Houston Museum District Members Sale
November 20 - 23, 2008
Are you a Lawndale member or a member at any of the 18 Museum District museums? If so, you can save 20% at all 13 museum gift shops in the district during a special sale just for members. For more information on the sale, please visit www.houstonmuseumdistrict.org or download the flyer.
Not a Lawndale member? Please visit our membership page to find out how to join.
Matagorda Island Norther and Storm Fishing | Roy Cullen
November 20 – November 29, 2008
Meredith Long & Company
2323 San Felipe
Houston, TX 77019
Proceeds from the sales of the photography in the exhibition will benefit Lawndale Art Center.
November 21, 2008 – January 10, 2009
Opening Reception Friday, November 21, 2008, 6:30-8:30 PM
Artist talks at 6:00 PM
Pleasing Punch | AJ Liberto and Jesse Robinson
John M. O'Quinn Gallery
They discovered that a smaller diameter cyclone gives greater centrifugal force. So they developed a way of getting 45% more suction than a Dual Cyclone vacuum and removing more dust, by dividing the air into 8 smaller cyclones. Cyclones appear, sealed within the vacuum. Something contained and yet terrifying, a collection of stuff thrust into this space.
Pleasing Punch is just such a space. Celebration and violence are hard to tell apart in both Liberto and Robinson's endeavors. Their work realizes the gravitational force of objects, that link that holds together and creates disastrous collisions, despair, and ultimately a drifting blissful calm.
Personal Panopticon | Cory Wagner
Using the concept of the panopticon, Jeremy Bentham’s 18th century prison design, the artist investigates how we are socially trained to look at ourselves with an ever gazing hyper-critical eye. Wagner transforms the gallery into a winding passageway populated with mirrors, sounds and activity producing a distorted sense of reflection.
Once Removed | Ann Marie Nafziger
Grace R. Cavnar Gallery
Once-Removed explores the relationship between humans and nature, emphasizing a diminished physical experience replaced with an abundance of representations, reflecting the predicament of being both disconnected yet intimately familiar with landscape. Executed directly on the gallery walls and exploiting a wide range of materials, media, and tools, the shifting environment evokes a constructed, artificial manifestation of the natural world.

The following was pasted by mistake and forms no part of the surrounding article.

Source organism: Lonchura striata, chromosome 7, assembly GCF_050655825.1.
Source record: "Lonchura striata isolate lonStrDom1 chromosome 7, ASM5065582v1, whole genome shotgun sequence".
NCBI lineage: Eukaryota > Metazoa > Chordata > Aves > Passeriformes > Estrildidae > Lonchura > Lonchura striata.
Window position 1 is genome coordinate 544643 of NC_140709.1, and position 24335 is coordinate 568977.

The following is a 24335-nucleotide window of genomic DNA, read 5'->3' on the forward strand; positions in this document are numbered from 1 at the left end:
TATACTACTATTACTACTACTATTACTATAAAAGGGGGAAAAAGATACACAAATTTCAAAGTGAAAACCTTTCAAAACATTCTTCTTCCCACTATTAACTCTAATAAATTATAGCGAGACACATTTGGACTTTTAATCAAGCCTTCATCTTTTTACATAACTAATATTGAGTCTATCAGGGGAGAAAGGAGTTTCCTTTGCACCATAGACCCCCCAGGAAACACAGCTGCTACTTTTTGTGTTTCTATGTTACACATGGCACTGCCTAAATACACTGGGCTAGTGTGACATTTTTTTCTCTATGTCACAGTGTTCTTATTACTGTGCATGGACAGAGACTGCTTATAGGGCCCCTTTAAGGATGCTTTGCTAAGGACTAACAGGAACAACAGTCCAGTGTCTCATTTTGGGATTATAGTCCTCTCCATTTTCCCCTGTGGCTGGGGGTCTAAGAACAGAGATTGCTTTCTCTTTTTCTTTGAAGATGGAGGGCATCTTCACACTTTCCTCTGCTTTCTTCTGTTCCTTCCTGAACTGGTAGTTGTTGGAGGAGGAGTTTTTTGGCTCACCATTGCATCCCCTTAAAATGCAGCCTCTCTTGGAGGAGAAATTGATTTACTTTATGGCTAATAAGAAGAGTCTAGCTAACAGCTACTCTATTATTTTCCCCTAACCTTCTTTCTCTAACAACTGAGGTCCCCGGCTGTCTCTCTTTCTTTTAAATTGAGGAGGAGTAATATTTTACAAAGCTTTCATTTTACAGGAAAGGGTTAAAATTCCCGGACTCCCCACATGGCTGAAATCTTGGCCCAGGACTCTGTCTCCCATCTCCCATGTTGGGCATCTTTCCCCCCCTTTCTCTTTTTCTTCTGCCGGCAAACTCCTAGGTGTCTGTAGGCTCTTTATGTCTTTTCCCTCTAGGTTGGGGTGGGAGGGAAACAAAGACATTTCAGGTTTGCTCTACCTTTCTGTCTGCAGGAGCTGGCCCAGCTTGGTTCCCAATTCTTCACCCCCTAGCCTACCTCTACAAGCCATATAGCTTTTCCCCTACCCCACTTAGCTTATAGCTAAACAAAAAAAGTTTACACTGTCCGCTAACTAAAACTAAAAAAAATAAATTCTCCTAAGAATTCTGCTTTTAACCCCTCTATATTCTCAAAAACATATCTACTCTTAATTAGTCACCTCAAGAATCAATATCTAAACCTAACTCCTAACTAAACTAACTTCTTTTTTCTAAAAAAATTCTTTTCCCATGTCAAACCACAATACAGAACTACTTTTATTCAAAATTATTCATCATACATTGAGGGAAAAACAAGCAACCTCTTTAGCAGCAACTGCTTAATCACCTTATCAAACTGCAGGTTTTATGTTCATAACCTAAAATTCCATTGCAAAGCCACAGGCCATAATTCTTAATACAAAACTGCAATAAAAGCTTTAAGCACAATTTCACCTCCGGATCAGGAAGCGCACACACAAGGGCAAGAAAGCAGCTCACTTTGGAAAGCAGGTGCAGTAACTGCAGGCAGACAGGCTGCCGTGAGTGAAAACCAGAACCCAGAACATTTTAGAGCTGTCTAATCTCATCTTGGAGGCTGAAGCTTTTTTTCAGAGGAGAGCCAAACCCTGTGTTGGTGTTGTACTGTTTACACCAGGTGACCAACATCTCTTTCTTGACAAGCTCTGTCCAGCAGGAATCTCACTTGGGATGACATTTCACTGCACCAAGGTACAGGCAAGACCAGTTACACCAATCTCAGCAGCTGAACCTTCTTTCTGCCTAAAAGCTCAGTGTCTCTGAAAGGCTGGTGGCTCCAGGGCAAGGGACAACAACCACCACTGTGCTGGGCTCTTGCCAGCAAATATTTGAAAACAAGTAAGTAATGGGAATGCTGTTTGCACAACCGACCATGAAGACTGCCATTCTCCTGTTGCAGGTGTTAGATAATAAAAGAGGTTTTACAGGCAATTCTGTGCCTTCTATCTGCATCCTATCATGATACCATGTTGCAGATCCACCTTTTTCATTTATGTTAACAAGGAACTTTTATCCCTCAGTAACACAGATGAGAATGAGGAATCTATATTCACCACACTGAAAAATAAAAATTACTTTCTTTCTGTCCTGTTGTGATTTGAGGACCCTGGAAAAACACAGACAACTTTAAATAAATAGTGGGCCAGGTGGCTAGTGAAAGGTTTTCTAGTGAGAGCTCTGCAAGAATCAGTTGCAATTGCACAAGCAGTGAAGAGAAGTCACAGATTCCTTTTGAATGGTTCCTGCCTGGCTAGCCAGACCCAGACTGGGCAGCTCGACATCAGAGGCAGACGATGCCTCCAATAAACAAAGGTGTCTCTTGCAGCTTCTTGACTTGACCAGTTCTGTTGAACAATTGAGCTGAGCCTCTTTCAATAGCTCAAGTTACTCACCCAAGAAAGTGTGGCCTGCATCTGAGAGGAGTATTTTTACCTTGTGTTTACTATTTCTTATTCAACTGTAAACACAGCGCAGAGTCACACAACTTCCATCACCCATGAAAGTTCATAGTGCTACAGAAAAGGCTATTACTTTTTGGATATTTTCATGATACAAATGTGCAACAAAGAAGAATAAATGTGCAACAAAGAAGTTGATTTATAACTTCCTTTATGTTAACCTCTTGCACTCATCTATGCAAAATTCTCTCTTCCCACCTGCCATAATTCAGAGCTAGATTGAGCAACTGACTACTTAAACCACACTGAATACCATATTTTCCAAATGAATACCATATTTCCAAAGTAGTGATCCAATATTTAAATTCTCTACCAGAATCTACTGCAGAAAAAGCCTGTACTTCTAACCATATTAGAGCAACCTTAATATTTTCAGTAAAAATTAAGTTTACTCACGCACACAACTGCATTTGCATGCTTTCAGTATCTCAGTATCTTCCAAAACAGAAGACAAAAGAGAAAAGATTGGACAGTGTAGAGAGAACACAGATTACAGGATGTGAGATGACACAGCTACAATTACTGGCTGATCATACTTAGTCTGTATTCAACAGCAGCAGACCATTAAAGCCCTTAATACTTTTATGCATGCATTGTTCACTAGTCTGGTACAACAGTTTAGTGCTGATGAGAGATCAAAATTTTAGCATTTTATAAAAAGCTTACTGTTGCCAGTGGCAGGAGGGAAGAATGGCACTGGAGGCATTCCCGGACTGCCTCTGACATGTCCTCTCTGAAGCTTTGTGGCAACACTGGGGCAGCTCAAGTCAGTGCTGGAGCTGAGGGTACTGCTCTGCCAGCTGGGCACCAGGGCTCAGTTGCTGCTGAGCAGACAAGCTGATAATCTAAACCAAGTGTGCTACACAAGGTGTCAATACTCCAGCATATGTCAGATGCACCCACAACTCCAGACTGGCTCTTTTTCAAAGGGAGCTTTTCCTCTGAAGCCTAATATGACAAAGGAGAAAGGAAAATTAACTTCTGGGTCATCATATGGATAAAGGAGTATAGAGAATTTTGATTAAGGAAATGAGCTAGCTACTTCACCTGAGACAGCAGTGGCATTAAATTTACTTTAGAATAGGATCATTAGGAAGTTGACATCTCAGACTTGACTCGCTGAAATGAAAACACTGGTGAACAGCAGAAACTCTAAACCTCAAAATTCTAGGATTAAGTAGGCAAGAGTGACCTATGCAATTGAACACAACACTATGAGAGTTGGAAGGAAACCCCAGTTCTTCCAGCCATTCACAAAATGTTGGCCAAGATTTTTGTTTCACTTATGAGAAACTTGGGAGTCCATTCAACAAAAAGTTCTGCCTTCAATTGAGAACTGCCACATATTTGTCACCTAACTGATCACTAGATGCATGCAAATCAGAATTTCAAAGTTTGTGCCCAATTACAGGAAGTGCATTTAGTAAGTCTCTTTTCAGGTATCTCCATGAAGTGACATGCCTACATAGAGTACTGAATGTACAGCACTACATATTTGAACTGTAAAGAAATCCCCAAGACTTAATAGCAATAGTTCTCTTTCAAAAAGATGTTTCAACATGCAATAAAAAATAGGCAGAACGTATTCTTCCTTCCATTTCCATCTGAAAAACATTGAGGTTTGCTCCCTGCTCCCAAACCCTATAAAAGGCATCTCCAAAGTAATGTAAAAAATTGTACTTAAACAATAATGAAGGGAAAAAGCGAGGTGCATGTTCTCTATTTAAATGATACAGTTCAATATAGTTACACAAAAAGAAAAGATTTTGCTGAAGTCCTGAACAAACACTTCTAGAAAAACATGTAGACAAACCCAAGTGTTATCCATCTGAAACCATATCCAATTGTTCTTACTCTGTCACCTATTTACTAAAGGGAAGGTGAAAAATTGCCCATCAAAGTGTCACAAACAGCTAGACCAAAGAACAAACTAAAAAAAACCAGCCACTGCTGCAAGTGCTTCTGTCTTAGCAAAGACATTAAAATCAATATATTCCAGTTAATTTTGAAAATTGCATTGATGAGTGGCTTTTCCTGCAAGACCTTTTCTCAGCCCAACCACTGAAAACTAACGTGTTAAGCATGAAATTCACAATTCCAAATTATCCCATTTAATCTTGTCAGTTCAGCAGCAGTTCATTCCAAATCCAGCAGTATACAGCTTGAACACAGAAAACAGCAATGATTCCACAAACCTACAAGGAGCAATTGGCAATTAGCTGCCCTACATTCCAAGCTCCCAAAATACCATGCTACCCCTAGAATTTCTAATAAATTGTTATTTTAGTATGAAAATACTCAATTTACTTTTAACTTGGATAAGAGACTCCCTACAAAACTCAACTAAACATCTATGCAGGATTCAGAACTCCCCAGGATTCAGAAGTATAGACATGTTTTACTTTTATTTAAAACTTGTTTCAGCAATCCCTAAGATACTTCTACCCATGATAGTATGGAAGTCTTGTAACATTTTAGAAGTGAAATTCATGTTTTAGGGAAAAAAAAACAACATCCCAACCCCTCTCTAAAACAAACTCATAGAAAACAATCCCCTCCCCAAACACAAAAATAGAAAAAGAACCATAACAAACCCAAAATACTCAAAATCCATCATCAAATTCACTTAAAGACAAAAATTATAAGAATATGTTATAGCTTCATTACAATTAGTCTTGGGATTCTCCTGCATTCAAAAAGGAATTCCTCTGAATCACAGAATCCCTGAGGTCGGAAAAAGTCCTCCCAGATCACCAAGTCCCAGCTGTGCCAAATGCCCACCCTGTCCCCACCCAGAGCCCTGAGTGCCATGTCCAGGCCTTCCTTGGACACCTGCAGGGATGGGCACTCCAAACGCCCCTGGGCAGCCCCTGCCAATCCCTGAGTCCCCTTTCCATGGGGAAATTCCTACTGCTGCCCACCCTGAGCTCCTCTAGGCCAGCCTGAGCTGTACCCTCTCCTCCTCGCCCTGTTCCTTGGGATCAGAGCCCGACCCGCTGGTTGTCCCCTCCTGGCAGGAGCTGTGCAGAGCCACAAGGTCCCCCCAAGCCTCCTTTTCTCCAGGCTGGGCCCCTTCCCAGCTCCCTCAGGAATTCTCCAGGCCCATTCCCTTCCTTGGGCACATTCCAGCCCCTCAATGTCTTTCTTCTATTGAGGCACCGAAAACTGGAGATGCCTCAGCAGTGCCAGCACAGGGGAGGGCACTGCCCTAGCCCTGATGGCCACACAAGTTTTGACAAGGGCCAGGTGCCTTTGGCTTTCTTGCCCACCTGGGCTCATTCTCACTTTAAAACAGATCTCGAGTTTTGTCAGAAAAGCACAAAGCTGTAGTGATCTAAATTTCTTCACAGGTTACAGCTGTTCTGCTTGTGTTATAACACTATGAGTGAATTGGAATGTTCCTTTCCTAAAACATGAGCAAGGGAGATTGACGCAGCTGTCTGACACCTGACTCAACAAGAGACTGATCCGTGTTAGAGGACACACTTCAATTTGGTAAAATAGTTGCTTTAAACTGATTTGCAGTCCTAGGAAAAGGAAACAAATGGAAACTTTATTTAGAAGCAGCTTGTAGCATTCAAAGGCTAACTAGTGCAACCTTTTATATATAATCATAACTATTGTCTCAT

“I’m interested in desire and perception in regard to the natural world, in the sense of failure or loss in the ability to directly interact with wild spaces or phenomena, and in finding alternatives or possibilities within this compromised position. I try to invent landscapes that embody the beauty or sublimity of the natural in combination with evidence of the human physical and psychological footprint in an effort to instigate a heightened awareness of the world at large.” – Ann Marie Nafziger
Flowback | Mequitta Ahuja
Mequitta Ahuja is of mixed ethnic origin, South Asian and African American. Her works are self-portraits. Mequitta’s visual explorations include the interplay of figure and ground, the symbolic significance of blackness, and the social implications of Black hair. In response to the history of Black hair as a barometer of social and personal consciousness, she makes the image of hair both corporeal and conceptual, giving it psychic proportions. With medium and image, Mequitta proposes that identity, including racial and sexual identities, although narrowly defined by social norms, is both fluid and plural. Mequitta’s works demonstrate female self-invention through the deployment of her own tools, including, her creative imagination.
To Whom It May Concern | Emily Sloan
University of Houston Cynthia Woods Mitchell Center for the Arts Studio Residency
A recent focus of Emily Sloan's work is the idea of making a thing, phrase or place "special." For the Mitchell Center's Fall 2008 Lawndale Studio Residency, Sloan compiled a list of words and phrases that will be created in site-appropriate places throughout the city of Houston. Selected words and phrases will be stenciled in locations with materials collected from the area thus serving as enviromental interventions and messages for those who stumble across them.
NIMBY | Kevin Curry
Lawndale Studio Artist, 300A
Mary E. Bawden Sculpture Garden
NIMBY is constructed from discarded fence boards, posts and rails that previously recorded boundaries of ownership as well as an ability to shut out the outside world. This structure uses the detritus of post-Ike Houston to address the fragility of safety and comfort in an era of increased homelessness, foreclosures and personal calamity.